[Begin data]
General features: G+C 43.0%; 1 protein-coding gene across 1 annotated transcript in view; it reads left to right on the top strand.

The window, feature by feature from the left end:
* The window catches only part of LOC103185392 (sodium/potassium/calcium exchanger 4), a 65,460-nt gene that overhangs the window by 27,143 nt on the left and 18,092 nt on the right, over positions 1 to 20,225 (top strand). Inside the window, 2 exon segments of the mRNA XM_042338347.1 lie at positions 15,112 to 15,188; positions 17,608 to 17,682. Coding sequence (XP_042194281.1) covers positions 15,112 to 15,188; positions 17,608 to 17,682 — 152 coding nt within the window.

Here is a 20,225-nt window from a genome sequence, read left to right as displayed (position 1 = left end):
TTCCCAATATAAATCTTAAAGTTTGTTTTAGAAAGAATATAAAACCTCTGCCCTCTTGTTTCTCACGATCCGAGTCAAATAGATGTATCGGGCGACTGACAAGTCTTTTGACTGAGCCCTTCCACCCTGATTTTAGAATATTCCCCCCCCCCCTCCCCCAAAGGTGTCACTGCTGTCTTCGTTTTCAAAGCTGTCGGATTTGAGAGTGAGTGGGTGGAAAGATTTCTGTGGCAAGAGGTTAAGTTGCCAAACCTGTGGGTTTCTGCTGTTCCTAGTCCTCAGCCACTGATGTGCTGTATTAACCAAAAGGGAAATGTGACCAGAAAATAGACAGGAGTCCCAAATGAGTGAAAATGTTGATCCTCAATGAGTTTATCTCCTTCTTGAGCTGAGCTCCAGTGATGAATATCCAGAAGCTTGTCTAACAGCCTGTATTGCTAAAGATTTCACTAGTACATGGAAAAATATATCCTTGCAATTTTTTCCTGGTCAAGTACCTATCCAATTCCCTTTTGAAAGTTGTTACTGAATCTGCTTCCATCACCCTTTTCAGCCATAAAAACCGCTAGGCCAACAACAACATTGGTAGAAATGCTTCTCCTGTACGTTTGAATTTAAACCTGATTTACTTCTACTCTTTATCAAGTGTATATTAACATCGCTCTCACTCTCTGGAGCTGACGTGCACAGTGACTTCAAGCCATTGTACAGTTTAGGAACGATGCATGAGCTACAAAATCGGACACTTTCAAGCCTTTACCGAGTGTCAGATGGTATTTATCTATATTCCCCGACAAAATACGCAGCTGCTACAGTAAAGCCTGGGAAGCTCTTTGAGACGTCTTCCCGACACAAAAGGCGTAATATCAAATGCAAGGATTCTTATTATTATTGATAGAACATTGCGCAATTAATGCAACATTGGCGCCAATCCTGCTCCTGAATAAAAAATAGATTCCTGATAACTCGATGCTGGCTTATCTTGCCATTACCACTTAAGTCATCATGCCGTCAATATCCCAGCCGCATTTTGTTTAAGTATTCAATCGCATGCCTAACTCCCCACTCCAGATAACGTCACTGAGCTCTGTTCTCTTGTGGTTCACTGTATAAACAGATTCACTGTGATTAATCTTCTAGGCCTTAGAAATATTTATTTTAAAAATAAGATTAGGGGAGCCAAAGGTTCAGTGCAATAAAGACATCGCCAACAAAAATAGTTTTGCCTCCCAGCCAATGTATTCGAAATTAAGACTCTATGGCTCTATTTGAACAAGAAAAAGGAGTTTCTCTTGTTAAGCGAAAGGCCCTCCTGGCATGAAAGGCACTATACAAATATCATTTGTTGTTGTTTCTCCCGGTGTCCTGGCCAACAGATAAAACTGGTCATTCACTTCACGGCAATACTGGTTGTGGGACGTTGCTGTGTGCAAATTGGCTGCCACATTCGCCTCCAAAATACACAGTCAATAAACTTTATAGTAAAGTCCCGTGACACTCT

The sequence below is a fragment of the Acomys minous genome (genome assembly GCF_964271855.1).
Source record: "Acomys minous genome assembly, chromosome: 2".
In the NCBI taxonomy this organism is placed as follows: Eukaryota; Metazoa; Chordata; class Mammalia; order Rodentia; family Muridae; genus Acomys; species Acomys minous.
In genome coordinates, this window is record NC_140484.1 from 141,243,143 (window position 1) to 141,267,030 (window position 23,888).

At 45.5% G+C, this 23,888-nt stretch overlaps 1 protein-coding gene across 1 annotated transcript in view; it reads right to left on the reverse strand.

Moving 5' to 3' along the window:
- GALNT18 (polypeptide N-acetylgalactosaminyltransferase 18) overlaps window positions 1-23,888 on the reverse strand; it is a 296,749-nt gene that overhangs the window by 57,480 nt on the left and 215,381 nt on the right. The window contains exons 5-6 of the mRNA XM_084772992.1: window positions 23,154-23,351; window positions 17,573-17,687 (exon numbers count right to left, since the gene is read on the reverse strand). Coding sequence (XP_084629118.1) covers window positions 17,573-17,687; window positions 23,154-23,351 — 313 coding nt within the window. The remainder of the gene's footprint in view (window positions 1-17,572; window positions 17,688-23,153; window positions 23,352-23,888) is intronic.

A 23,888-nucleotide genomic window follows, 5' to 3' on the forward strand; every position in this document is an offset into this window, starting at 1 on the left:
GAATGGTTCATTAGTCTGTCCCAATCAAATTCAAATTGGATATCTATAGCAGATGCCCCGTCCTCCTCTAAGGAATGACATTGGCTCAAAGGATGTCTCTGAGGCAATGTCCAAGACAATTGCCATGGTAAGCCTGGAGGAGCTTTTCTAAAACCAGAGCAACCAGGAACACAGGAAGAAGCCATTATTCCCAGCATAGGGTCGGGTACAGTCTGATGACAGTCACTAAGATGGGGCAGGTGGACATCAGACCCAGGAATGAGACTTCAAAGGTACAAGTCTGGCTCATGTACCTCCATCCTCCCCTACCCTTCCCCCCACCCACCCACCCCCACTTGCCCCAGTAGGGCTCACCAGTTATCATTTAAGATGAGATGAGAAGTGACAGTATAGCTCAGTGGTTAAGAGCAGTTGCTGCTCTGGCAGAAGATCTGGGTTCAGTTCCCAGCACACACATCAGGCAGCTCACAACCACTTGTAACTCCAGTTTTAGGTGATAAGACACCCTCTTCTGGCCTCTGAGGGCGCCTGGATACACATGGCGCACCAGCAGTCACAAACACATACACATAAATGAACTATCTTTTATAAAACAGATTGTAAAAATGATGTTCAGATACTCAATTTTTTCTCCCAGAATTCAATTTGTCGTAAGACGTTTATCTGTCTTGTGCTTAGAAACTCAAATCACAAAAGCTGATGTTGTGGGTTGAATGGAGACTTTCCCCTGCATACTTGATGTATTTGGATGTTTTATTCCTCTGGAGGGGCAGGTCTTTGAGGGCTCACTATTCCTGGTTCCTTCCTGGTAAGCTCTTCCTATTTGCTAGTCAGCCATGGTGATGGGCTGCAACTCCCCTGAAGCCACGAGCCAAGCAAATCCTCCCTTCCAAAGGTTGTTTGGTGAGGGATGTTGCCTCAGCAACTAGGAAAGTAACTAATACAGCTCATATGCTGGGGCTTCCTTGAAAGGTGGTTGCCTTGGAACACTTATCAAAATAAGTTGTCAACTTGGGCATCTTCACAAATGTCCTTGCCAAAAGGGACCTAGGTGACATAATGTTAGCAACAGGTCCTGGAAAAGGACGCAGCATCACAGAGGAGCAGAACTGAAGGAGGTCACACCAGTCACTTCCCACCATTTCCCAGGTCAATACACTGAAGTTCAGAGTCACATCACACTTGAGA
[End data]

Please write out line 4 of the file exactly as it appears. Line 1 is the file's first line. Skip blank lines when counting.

Here is a 20,225-nt window from a genome sequence, read left to right as displayed (position 1 = left end):